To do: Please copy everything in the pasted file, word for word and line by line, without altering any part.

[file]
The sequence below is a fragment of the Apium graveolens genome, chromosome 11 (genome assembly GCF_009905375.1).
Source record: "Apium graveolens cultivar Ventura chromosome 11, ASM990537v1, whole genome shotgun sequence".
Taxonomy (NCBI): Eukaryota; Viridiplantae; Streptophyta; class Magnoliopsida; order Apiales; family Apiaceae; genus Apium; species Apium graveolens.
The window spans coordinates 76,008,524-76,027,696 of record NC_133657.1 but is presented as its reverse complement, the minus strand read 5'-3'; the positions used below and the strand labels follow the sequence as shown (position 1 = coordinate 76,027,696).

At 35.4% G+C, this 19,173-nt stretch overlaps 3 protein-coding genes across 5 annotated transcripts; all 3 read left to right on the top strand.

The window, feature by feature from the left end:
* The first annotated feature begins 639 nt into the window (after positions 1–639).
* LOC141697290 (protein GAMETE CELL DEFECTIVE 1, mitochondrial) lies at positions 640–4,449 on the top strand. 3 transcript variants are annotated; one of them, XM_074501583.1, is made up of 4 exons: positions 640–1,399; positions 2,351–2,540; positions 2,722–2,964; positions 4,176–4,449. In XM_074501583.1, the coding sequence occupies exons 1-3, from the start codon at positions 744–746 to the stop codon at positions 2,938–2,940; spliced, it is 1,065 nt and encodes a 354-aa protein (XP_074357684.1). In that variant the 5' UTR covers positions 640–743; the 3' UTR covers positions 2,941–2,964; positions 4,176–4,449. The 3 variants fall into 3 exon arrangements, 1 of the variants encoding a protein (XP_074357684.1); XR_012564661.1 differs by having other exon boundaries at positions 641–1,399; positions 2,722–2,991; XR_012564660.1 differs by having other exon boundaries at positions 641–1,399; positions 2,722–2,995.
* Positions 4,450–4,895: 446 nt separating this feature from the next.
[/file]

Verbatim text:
The sequence below is a fragment of the Apium graveolens genome, chromosome 11 (genome assembly GCF_009905375.1).
Source record: "Apium graveolens cultivar Ventura chromosome 11, ASM990537v1, whole genome shotgun sequence".
Taxonomy (NCBI): Eukaryota; Viridiplantae; Streptophyta; class Magnoliopsida; order Apiales; family Apiaceae; genus Apium; species Apium graveolens.
The window spans coordinates 76,008,524-76,027,696 of record NC_133657.1 but is presented as its reverse complement, the minus strand read 5'-3'; the positions used below and the strand labels follow the sequence as shown (position 1 = coordinate 76,027,696).

At 35.4% G+C, this 19,173-nt stretch overlaps 3 protein-coding genes across 5 annotated transcripts; all 3 read left to right on the top strand.

The window, feature by feature from the left end:
* The first annotated feature begins 639 nt into the window (after positions 1–639).
* LOC141697290 (protein GAMETE CELL DEFECTIVE 1, mitochondrial) lies at positions 640–4,449 on the top strand. 3 transcript variants are annotated; one of them, XM_074501583.1, is made up of 4 exons: positions 640–1,399; positions 2,351–2,540; positions 2,722–2,964; positions 4,176–4,449. In XM_074501583.1, the coding sequence occupies exons 1-3, from the start codon at positions 744–746 to the stop codon at positions 2,938–2,940; spliced, it is 1,065 nt and encodes a 354-aa protein (XP_074357684.1). In that variant the 5' UTR covers positions 640–743; the 3' UTR covers positions 2,941–2,964; positions 4,176–4,449. The 3 variants fall into 3 exon arrangements, 1 of the variants encoding a protein (XP_074357684.1); XR_012564661.1 differs by having other exon boundaries at positions 641–1,399; positions 2,722–2,991; XR_012564660.1 differs by having other exon boundaries at positions 641–1,399; positions 2,722–2,995.
* Positions 4,450–4,895: 446 nt separating this feature from the next.